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Introducing Shannon Young ’16

Shannon Young ’16 is an intern with the offices of development and alumni and parent engagement this fall. She will be writing alumni feature stories and posting to social media throughout the term. Read on to hear her voice and her story. 

What do poppy seed bagels, Taylor Swift, and Judith Butler all have in common? The answer is not much—besides being some of my principal interests. My name is Shannon Young and I am a senior English major and Ancient Greek and Roman Studies minor at Furman. This semester, I’m interning in the development office on campus so you’ll be hearing from me periodically.
Why did you decide to come to Furman?

It was during my senior year at Hotchkiss, a boarding school in Connecticut only half an hour from my house, when my family moved to Florida. As I was beginning the college application process, my mom insisted that I apply to at least one college in the South. I had never heard of Furman, but the website was appealing and I applied along with my list of New England colleges. I was planning on going to Wheaton College in Massachusetts until I saw Furman’s campus on Accepted Students Day later that year. Besides the impressive landscaping, bubbling fountains, and immaculate facilities, the students looked happy. And when I learned about all the study abroad options, I was completely hooked.
Why Greek and Roman Studies?

My interest in Latin actually goes back to the 7th grade when I was required to learn basic Latin in addition to continuing my Spanish studies. I loved learning about the culture of Ancient Rome, and finding Latin words and phrases we use in everyday English, like “in medias res” and “quid pro quo.” This introduction to Latin was a huge factor in my applying to Hotchkiss because students could qualify for a special honor called the Classics Diploma. I overloaded in high school, taking four years of Latin and three years of Ancient Greek so that on graduation day, I received a special diploma written in Latin and wore a laurel wreath with my white graduation dress.
Did you want to be an English major before you came to Furman?

Reading and writing have always been my favorite things to do. But I also love Ancient Greek and Latin, and spent much of my time in high school focusing on ancient languages, history, and culture. For a while I thought I wanted to study historical linguistics, and planned on majoring in Classics when I started at Furman. It was after taking my freshman seminar with Dr. Hausmann, and spending my sophomore fall on the British Isles trip, that I realized Ancient Greek was my hobby and English was my passion.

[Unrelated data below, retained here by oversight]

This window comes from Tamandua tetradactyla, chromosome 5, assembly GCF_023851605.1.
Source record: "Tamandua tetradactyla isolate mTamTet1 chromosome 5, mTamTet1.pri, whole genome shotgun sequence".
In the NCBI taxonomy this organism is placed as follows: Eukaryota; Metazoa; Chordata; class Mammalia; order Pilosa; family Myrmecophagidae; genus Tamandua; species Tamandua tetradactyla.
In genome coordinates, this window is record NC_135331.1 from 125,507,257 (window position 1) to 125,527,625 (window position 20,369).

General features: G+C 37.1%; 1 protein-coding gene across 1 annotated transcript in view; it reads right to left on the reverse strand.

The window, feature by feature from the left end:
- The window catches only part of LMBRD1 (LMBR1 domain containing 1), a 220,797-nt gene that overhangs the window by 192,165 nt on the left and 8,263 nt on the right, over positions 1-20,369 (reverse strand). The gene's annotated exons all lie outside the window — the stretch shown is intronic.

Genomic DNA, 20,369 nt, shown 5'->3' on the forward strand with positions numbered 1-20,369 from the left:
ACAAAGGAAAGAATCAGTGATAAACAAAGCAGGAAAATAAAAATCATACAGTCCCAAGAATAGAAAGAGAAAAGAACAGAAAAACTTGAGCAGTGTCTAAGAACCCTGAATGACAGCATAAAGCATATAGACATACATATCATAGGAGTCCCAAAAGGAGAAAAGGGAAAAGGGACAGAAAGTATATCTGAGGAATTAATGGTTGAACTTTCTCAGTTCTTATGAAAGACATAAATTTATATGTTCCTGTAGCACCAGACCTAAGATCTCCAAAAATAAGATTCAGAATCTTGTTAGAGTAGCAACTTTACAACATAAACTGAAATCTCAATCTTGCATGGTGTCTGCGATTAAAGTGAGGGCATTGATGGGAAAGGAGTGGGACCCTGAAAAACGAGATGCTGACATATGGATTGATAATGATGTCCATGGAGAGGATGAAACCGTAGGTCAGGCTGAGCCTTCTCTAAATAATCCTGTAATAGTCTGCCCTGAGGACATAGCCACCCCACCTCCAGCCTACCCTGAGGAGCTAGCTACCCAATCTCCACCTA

What is your favorite topic to write about?

Generally: travel. Specifically: living in the medieval city of Viterbo. During my junior year of high school, I lived with an Italian host family for nine months to study classics through a program called School Year Abroad (SYA). It was both wonderful (I ate incredible food, slid down a volcanic crater in Sicily, and learned to be independent) and terrible (I was nauseatingly homesick for the first four months and had no background in Italian before arriving). It is still the most difficult and rewarding experience of my life.
What place is next on your list for travel?

India. I had to make the decision last year of whether to go on the May X to study religion and art in Turkey, or to travel to India this fall. My love of classics won out but I’m still dying to walk the streets of Chennai and to see the Taj Mahal.
Why do you think it is important for donors to give to Furman?

Something I’ve already realized in my short time working in the Development Office is that my relationship with Furman isn’t over when I graduate. And I think it’s really special that alumni can give back either to areas of most need, or to specific areas that are close to their hearts. For instance, my study abroad trips are some of the highlights of my time at Furman, and if I knew that my donation would help another student who couldn’t afford to go on her own get to do something that meant so much to me, that would make me feel so happy. To put it simply, donations matter; they influence everything from deserving students’ ability to attend and stay at Furman, to campus renovations, to recruiting and maintaining the incredible faculty Furman is known for. As a student you experience the effects of those donations, and as a donor you are one of the most important reasons why Furman is a wonderful place to work and go to school.


Last updated October 12, 2015
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Clinton Colmenares
News & Media Relations Director